REALITY CHECK: Before we filmed, Hany [Abu-Assad] told us a couple of different stories that he’d heard about Palestinian informants. I didn’t really find people that were actually collaborators because they either die or they’re in jail, you know? But I did my research. For me, being in that refugee camp was very important. If you’re in the U.S. or you’re in Israel, you have an idea in your head of how they’re living over there, but entering these people’s houses and their bedrooms and their streets, it gives you something as an actor. That was a pivotal part of my preparation. I also talked to people and I’ve seen documentaries. Part of a job that I did here in New York was placing the English subtitles for the Arabic and Hebrew in a film about two groups of young people, a Palestinian group and an Israeli group, coming together to discuss their daily lives and the conflict. I learned a lot from that. The Palestinians were saying that their university is, like, half an hour from their house, but they leave six hours before to get there on time because of all the checkpoints.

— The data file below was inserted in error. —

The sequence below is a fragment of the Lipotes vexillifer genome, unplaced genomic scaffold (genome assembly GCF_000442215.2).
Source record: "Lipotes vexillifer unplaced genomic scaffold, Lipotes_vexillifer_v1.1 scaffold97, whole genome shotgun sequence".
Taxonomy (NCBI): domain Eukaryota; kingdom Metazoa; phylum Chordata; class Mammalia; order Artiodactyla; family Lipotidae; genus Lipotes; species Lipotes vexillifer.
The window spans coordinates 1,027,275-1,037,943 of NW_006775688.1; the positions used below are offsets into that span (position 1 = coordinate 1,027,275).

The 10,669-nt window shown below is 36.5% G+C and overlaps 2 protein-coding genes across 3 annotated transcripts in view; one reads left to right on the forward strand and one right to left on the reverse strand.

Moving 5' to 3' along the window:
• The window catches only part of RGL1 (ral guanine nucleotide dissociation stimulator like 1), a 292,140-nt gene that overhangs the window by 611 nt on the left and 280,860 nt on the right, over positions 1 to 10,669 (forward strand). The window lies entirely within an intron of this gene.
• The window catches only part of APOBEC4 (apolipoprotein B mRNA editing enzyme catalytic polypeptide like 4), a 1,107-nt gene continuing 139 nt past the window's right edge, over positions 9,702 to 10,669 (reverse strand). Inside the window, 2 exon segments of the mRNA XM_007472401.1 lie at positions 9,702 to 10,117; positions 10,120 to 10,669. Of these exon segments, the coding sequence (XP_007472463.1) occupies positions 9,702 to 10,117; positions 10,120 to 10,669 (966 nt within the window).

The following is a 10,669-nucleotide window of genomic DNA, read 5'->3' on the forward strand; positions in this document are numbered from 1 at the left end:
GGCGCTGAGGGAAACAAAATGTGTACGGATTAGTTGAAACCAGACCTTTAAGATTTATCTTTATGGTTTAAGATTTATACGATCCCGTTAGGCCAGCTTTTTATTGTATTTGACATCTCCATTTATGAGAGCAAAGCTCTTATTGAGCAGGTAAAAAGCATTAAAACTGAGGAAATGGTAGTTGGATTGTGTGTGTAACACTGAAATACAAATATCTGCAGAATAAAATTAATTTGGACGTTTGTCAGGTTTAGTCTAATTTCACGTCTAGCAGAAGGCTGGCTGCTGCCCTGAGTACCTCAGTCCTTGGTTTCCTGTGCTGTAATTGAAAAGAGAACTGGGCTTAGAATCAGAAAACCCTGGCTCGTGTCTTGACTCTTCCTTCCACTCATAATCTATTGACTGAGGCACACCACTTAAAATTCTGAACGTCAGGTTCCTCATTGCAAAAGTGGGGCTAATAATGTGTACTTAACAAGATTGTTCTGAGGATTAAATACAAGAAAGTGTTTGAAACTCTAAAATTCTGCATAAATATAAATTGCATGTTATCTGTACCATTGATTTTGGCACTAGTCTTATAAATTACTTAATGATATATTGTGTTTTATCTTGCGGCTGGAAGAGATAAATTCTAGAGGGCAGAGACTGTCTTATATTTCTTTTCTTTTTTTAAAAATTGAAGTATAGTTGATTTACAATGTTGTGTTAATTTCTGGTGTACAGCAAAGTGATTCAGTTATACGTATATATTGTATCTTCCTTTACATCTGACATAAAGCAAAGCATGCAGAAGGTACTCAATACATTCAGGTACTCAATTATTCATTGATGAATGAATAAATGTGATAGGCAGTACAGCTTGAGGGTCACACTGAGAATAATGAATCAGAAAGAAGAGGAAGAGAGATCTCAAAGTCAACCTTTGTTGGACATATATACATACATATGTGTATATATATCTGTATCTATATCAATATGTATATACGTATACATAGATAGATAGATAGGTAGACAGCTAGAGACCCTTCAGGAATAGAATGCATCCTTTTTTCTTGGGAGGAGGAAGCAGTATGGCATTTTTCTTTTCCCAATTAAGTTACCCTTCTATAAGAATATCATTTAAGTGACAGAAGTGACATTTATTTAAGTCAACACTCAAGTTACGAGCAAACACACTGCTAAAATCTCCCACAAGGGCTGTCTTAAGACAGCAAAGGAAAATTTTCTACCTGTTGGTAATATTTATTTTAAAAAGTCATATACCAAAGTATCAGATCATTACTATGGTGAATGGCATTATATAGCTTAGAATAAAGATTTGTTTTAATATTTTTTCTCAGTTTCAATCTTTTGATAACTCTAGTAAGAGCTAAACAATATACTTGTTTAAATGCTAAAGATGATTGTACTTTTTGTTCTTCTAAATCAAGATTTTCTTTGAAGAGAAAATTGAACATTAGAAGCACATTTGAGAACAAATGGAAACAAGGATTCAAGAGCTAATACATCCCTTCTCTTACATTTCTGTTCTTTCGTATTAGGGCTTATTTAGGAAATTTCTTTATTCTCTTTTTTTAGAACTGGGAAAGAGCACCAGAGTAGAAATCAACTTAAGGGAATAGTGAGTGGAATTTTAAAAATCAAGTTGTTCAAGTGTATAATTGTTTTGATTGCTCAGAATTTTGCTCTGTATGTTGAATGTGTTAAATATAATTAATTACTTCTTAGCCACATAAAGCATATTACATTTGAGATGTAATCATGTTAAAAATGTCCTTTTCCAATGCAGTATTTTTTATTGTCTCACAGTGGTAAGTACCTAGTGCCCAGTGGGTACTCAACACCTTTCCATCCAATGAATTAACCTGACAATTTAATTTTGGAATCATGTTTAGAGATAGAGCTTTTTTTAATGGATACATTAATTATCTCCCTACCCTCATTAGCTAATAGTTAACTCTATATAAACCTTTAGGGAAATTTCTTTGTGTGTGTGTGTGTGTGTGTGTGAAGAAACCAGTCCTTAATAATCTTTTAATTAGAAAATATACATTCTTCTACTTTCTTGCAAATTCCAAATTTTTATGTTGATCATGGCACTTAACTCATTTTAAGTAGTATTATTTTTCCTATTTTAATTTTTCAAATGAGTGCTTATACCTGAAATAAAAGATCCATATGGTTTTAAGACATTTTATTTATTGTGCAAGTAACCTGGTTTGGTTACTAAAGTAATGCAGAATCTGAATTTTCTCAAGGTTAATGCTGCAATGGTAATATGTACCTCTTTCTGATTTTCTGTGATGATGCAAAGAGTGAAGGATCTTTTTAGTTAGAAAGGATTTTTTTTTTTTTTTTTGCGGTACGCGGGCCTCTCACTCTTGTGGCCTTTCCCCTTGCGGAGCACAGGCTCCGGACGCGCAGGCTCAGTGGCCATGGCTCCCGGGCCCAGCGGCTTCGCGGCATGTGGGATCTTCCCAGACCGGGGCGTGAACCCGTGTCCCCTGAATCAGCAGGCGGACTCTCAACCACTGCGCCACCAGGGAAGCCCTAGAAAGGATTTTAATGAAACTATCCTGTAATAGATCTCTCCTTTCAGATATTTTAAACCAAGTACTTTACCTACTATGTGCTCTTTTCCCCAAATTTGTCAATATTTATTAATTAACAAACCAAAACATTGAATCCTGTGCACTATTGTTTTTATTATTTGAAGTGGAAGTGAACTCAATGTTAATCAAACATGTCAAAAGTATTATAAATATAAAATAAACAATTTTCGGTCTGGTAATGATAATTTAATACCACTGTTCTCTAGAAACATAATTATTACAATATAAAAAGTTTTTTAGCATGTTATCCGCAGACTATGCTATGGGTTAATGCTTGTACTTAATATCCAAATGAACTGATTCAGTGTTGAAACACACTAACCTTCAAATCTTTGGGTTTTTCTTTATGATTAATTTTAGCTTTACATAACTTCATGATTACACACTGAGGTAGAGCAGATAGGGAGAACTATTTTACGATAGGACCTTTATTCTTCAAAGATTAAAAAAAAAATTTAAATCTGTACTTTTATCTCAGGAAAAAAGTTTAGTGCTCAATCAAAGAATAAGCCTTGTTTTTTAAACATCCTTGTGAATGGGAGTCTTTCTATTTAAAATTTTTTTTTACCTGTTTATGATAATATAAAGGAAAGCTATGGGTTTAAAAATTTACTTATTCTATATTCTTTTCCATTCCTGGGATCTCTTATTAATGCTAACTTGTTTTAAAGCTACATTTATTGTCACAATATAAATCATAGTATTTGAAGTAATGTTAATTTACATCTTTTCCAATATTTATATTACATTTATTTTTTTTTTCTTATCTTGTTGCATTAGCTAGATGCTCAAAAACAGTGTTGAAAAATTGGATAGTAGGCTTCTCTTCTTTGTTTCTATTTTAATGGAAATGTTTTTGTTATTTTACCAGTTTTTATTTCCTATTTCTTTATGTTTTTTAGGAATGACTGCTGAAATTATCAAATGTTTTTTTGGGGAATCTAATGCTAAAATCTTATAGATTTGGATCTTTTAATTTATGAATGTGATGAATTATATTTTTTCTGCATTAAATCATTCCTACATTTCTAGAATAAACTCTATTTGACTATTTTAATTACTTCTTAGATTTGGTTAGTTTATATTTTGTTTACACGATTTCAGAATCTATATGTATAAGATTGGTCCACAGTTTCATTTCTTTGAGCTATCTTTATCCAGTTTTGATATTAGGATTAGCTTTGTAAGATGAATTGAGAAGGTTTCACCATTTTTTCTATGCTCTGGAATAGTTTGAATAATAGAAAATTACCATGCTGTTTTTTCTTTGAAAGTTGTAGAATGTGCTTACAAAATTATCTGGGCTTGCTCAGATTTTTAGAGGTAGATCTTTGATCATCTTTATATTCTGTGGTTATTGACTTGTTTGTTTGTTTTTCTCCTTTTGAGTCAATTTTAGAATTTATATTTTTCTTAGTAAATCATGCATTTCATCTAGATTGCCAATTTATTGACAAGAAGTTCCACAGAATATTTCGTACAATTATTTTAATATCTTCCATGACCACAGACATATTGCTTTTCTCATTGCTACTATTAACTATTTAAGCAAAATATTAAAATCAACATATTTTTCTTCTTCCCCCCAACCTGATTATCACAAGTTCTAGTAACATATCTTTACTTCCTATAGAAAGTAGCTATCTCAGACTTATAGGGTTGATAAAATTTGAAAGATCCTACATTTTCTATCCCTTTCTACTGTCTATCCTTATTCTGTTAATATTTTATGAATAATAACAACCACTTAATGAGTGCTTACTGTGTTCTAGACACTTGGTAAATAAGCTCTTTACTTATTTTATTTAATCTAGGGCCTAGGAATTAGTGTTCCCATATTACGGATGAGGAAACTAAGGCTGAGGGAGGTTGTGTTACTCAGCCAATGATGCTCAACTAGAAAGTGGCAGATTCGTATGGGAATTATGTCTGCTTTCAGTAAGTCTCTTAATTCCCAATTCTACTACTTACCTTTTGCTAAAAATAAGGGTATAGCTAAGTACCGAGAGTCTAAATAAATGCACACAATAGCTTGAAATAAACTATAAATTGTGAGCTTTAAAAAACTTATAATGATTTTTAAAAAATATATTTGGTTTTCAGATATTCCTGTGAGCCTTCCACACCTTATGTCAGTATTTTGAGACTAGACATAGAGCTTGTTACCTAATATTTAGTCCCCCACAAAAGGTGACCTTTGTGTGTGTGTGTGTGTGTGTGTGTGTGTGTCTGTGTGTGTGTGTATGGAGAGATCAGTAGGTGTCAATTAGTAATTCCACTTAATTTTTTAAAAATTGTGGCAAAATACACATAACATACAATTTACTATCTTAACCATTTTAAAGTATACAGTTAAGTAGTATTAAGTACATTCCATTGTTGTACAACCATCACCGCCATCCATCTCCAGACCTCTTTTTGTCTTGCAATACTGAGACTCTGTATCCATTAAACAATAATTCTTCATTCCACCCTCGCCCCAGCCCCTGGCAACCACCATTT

APPLIED SCIENCE: You know, in acting school you do a lot of exercises where you’re like, “What the fuck am I doing?” Seriously. A lot of exercises. Then when you’re on set, all of a sudden you discover that you are trained—that this thing called “craft,” which is not palpable when you’re still in school, is something—and that your craft, your instrument, is knowing how to work with nothing, basically. With imagining stuff. Because a lot of times in Omar, I was doing the scene for a little mark on the camera when the other actor was not even there. Even for love scenes. And sometimes they were really intense scenes, like when he’s with Nadia and realizes that his friend has lied to him. But that whole scene I was on my own, just to hit a little mark on the camera. Suddenly you realize, Oh my God, the years I spent training and sitting on that chair by myself in acting class, that’s why I did that exercise, that’s what it’s for.